“Calls on E-mini futures” (below) shows the call option price curves for the four index futures with the September 2014 expiration date. Because the time to expiration is equal for the calls, different volatilities are the reason for varying heights for the curves. On Dec. 31, 2013, the options market considered the Russell 2000 index to be the most volatile and, thus, deserving of the highest options valuation. Next in line is the Nasdaq 100, followed at some distance by the S&P 500 and Dow Jones Industrial Average.
While the indexes show a considerable spread between options price curves due to volatility, the individual pairs of E-mini futures and ETFs tend to have options price curves that are almost identical. A typical comparison is shown on “E-mini vs. ETF” (below). The curves are close enough to calculate the option prices for the E-mini by using the ETF call pricing equations and vice-versa.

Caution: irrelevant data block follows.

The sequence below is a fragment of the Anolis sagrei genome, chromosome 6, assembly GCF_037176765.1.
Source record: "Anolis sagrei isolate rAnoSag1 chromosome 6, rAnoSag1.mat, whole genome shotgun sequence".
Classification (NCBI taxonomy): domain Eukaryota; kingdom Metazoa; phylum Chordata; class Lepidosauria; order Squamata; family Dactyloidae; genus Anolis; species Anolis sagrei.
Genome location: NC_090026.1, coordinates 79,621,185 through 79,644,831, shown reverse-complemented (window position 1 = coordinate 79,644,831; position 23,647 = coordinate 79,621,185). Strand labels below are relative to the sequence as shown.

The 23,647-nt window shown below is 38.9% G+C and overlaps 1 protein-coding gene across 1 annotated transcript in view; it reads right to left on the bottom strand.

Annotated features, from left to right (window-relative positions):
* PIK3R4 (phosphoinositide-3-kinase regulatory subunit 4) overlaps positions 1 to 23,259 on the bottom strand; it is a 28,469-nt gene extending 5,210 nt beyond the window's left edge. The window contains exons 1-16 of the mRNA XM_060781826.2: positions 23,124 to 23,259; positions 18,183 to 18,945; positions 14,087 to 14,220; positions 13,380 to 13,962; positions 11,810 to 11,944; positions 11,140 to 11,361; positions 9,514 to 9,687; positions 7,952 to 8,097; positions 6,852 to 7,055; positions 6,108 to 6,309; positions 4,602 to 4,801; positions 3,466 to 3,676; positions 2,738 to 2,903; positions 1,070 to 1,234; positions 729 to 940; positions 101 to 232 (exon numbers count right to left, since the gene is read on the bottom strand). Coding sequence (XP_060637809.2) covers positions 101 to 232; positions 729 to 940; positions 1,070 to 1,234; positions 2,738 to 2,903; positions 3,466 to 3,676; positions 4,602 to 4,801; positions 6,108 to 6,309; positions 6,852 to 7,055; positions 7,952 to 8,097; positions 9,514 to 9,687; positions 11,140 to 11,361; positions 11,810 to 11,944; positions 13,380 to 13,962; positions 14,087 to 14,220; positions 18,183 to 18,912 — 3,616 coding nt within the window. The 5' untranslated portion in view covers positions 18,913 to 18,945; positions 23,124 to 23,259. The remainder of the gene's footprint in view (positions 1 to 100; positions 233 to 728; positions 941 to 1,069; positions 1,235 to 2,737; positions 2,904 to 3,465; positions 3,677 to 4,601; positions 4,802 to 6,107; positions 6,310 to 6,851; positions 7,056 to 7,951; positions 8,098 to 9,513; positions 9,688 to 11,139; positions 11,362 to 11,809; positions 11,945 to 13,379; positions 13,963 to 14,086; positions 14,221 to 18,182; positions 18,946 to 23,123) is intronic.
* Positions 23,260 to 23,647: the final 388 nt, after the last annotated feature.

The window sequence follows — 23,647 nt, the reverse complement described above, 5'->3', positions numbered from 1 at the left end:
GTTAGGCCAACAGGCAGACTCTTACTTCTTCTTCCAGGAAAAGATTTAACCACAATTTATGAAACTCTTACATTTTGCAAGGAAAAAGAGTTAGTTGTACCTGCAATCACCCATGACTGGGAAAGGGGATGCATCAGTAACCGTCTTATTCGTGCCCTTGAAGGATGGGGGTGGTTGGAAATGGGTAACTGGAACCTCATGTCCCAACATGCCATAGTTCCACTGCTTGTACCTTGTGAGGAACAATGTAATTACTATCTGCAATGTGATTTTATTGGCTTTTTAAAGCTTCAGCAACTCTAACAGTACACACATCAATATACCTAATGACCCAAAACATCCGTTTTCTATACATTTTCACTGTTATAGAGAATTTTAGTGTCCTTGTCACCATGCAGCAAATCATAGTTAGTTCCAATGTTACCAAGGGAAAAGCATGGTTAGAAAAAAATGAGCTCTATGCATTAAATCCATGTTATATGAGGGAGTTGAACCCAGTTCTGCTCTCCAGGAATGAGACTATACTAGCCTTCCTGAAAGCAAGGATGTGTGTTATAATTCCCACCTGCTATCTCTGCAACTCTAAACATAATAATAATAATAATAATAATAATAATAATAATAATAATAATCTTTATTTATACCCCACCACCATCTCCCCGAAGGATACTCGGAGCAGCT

On Dec. 29, 2013, the SPDR S&P E-mini December 2014 futures were priced at 1816.25, or $90,812.50 with the $50-per-point multiplier. On the same date, the 1990 calls had a price of 66 option points, or $6,600. By the regression options price model, the predicted price was 66.1618 with a delta slope at the 1,900 strike of 0.510.
A delta-neutral trade, with one long futures contract against the sale of two calls, would result in 2 x 66 x $50 = $6,600 in calls, hedging one futures contract on Dec. 29. On Jan. 6, 2014, the December 2014 E-mini S&P 500 futures contract was priced at 1,801 or $90,050, for a short-term loss of $762.50. On Jan. 6, the 1,900 calls were 59, or $5,900 for a short-term gain of $700 on the short sale. The delta-neutral trade depends on decay in the options value over time to increase the spread profit as the sold calls offset losses on the futures.